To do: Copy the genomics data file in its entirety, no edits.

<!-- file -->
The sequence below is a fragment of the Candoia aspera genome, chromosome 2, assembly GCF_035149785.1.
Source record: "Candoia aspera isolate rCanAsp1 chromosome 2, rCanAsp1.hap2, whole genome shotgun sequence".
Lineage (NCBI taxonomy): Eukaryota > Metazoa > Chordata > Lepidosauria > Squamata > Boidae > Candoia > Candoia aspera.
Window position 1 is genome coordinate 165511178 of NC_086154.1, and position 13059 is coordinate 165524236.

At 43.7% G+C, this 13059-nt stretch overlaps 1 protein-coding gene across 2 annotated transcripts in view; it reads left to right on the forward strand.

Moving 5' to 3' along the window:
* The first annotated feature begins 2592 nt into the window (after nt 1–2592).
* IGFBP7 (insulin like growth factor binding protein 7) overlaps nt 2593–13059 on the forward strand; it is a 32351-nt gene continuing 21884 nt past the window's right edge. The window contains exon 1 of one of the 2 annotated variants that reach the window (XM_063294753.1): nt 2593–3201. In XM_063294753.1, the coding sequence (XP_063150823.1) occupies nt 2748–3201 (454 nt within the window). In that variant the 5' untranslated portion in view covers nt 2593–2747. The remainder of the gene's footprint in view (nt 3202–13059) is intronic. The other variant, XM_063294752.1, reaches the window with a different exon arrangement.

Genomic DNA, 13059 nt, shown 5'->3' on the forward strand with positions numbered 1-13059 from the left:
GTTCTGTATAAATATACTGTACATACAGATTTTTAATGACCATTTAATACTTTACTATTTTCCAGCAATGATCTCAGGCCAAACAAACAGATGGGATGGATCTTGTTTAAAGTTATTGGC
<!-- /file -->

The sequence below is a fragment of the Candoia aspera genome, chromosome 2, assembly GCF_035149785.1.
Source record: "Candoia aspera isolate rCanAsp1 chromosome 2, rCanAsp1.hap2, whole genome shotgun sequence".
Lineage (NCBI taxonomy): Eukaryota > Metazoa > Chordata > Lepidosauria > Squamata > Boidae > Candoia > Candoia aspera.
Window position 1 is genome coordinate 165511178 of NC_086154.1, and position 13059 is coordinate 165524236.

At 43.7% G+C, this 13059-nt stretch overlaps 1 protein-coding gene across 2 annotated transcripts in view; it reads left to right on the forward strand.

Moving 5' to 3' along the window:
* The first annotated feature begins 2592 nt into the window (after nt 1–2592).
* IGFBP7 (insulin like growth factor binding protein 7) overlaps nt 2593–13059 on the forward strand; it is a 32351-nt gene continuing 21884 nt past the window's right edge. The window contains exon 1 of one of the 2 annotated variants that reach the window (XM_063294753.1): nt 2593–3201. In XM_063294753.1, the coding sequence (XP_063150823.1) occupies nt 2748–3201 (454 nt within the window). In that variant the 5' untranslated portion in view covers nt 2593–2747. The remainder of the gene's footprint in view (nt 3202–13059) is intronic. The other variant, XM_063294752.1, reaches the window with a different exon arrangement.

Genomic DNA, 13059 nt, shown 5'->3' on the forward strand with positions numbered 1-13059 from the left:
GTTCTGTATAAATATACTGTACATACAGATTTTTAATGACCATTTAATACTTTACTATTTTCCAGCAATGATCTCAGGCCAAACAAACAGATGGGATGGATCTTGTTTAAAGTTATTGGC